When TWOC visits, a constant stream of neighborhood residents are coming in and out of Huang’s shop to ask him to duplicate keys, or blow up or repair tires. Huang feels he has become an inseparable part of the community. “Some [customers] have become acquaintances that I’ve been familiar with for many years,” Huang tells TWOC, in between chatting with a local uncle about a lost dog.
For Liu, the professor and community planner, the 15-minute community also offers residents a sense of security and belonging to the neighborhood. “Whether you were born here or moved here, how do you find your relations (to the community)? It’s our daily life that helps us form relations, including the space we live.”
In 2016, Liu helped transform an unused lot of 2,000 square meters in Shanghai, between an older residential neighborhood from the 1980s and a modern high-end community, into small ecological farms. There are vegetable patches, a garden, and a “blue cabin”—a repurposed shipping container where residents can meet and chat. “The biggest park nearby was Huangxing Park, which was still pretty far from this neighborhood. As the whole community was surrounded by lots of buildings, the small ecological farms can provide spaces for locals to take a walk or a trip, elderly people can enjoy sunbathing and talk with one other, and children can play and learn (from nature),” Liu says.
Initially, though locals need to spend over 15 minutes to get to the ecological park as there is only one gate available, meaning many have to take long detours. Liu hopes the ecological park can help break the barriers between the two closed communities. “When we first proposed the idea, residents nearby worried about the noise of crowds. They also felt anxious about the lack of protection of walls as closed communities are still considered the most desirable place to live.” After two years of negotiation with residents, Liu’s team finally demolished the three-meter-high wall in 2019, cutting some locals‘ travel time to the park to only one minute.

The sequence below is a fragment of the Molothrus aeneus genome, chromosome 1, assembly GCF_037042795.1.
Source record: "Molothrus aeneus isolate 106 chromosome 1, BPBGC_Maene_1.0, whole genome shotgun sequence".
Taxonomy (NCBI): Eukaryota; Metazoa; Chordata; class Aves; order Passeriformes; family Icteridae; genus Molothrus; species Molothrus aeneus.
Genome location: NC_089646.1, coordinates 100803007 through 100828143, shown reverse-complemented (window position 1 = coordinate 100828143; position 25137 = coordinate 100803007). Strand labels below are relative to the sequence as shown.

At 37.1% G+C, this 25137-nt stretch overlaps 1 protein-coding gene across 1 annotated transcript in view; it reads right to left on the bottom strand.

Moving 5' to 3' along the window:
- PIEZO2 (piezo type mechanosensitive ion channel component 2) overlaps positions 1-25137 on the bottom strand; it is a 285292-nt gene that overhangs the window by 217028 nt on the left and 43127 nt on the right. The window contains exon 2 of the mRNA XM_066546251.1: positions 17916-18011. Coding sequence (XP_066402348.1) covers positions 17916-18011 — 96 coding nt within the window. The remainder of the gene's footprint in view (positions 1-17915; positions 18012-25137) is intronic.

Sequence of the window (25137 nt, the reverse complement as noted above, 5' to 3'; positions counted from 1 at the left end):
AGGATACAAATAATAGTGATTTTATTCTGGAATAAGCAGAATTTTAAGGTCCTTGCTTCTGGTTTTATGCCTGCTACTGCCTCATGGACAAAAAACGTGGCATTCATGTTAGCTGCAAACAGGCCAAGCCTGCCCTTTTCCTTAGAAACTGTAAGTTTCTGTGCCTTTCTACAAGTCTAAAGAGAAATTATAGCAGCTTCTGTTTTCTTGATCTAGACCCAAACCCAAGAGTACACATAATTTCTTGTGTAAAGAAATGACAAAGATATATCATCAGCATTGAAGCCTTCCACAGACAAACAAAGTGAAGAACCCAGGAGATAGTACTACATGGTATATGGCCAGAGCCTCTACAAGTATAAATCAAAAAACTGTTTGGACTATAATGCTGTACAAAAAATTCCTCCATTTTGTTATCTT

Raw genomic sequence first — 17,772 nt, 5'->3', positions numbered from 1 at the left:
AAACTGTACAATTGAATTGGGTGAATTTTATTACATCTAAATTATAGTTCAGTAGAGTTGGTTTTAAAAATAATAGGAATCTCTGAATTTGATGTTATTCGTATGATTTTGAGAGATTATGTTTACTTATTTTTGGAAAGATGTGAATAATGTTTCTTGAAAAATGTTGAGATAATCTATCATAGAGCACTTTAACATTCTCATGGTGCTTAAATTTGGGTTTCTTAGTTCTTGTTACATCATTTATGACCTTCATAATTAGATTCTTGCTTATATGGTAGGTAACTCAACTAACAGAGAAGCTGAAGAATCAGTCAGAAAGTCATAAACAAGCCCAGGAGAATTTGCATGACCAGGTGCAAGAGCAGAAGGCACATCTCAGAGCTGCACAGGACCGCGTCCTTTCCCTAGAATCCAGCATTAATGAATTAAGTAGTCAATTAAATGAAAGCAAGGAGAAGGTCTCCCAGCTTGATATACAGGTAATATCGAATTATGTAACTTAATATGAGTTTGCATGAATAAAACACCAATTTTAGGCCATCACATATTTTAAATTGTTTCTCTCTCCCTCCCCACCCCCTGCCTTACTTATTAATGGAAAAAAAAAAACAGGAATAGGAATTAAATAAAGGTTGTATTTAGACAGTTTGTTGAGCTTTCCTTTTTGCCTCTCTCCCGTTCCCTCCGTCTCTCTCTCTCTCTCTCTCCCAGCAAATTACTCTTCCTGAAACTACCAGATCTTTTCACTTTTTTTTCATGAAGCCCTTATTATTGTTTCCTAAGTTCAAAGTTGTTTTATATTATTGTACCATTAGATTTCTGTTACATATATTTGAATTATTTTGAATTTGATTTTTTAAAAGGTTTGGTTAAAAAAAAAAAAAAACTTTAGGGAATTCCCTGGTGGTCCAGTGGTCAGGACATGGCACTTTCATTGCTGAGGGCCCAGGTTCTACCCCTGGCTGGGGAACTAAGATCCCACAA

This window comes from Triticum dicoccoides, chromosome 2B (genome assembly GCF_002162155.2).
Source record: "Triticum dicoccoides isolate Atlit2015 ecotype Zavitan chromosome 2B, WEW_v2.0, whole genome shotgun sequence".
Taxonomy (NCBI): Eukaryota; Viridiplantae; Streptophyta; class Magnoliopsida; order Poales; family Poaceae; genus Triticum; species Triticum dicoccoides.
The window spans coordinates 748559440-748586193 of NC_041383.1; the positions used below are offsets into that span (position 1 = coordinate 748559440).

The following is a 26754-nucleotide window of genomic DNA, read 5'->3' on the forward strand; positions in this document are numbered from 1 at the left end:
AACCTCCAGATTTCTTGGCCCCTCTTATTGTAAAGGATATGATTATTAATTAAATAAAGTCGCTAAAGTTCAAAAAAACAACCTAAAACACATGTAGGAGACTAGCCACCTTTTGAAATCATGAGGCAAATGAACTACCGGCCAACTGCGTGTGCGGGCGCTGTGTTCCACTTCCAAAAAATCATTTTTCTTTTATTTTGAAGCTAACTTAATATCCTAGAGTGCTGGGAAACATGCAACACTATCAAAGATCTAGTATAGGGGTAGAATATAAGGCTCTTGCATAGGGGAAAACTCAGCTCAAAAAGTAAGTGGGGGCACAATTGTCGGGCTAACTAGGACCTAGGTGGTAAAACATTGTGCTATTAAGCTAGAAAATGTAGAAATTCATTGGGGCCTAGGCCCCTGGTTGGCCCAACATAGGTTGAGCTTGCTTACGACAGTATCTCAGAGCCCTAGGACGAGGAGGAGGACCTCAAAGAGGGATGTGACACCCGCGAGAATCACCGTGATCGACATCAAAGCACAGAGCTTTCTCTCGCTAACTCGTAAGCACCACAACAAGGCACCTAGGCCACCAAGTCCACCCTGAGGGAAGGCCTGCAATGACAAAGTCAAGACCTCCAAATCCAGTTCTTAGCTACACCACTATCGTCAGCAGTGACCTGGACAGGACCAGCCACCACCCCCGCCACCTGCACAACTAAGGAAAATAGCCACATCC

But some urbanites in China are still happy with the side effects of the 15-minute city. This May, residents in a community in Nanjing blamed a new express delivery courier office that opened up in the neighborhood for noise from delivery vans, and expressed safety concerns about leaving the gate open for the convenience of people going to pick their parcels. In March, residents in a neighborhood in Sichuan province reported the owners of about 15 stalls selling vegetables, meat, flowers, and repair services for blocking the fire exit and for sanitation issues.
In addition, most neighborhoods are still far from the 15-minute “life circle” envisioned by urban planners. According to Envirunion.com, an online community focused on environmental protection, there are 3.07 public bathrooms for every 10,000 people in China, or 2.7 bathrooms per square kilometer, which is still lower than the goal of 3 to 5 bathrooms per square kilometer issued by the Ministry of Housing and Urban-Rural Development in 2013.
Chen has personally felt this difficulty. “There is no public bathroom in my community, so if I want to go to the toilet, I need to go back home or go to the nearby mall,“ he says. “So many times when I wanted to take a bathroom break while shopping in the neighborhood, I had no choice but to drop the fruit on the counter before weighing them and pay, so I could rush back home.”
Still, he feels an improvement from when he first moved to his suburban neighborhood in 2020, when he had to take a 40-minute bus trip to the nearest large market or walk for about 30 minutes to find an affordable restaurant (there was only one grand hotel near the community). He now hopes the community can increase the number of buses towards the subway station, which will reduce his commute time.
Long traveling time to work remains the elephant in the room for 15-minute city plans in China, which has also advocated the increase of jobs opportunities near residential neighborhoods, offering more transportation options like buses and bicycles, and improving cities’ overall transport network to cut commute time from one hour to within 45 minutes, or even 15 minutes.
In 2019, officials in the Gaoxin district of Chengdu, the capital of Sichuan province, worked with local corporations to build apartments, kindergartens, primary schools, and markets in a way that residents can both go to work and meet daily essentials within 15 minutes’ walking distance. Beijing’s municipal government is trying to increase the number of transfer stations between suburban and urban rail lines, as well as increase the number of bus routes serving around railway stations.
Yang Xinmiao, deputy director of Transportation Research Institute at Tsinghua University, told China Newsweekly magazine that under this plan, there will also be more lanes for cyclists. He encourages bike usage to become a part of 15-minute city plans, and believes it to be “low carbon, green, and environment friendly” as well as conducive to quicker and more flexible commutes. China’s “kingdom of bicycles” moniker may end up making a comeback rather soon.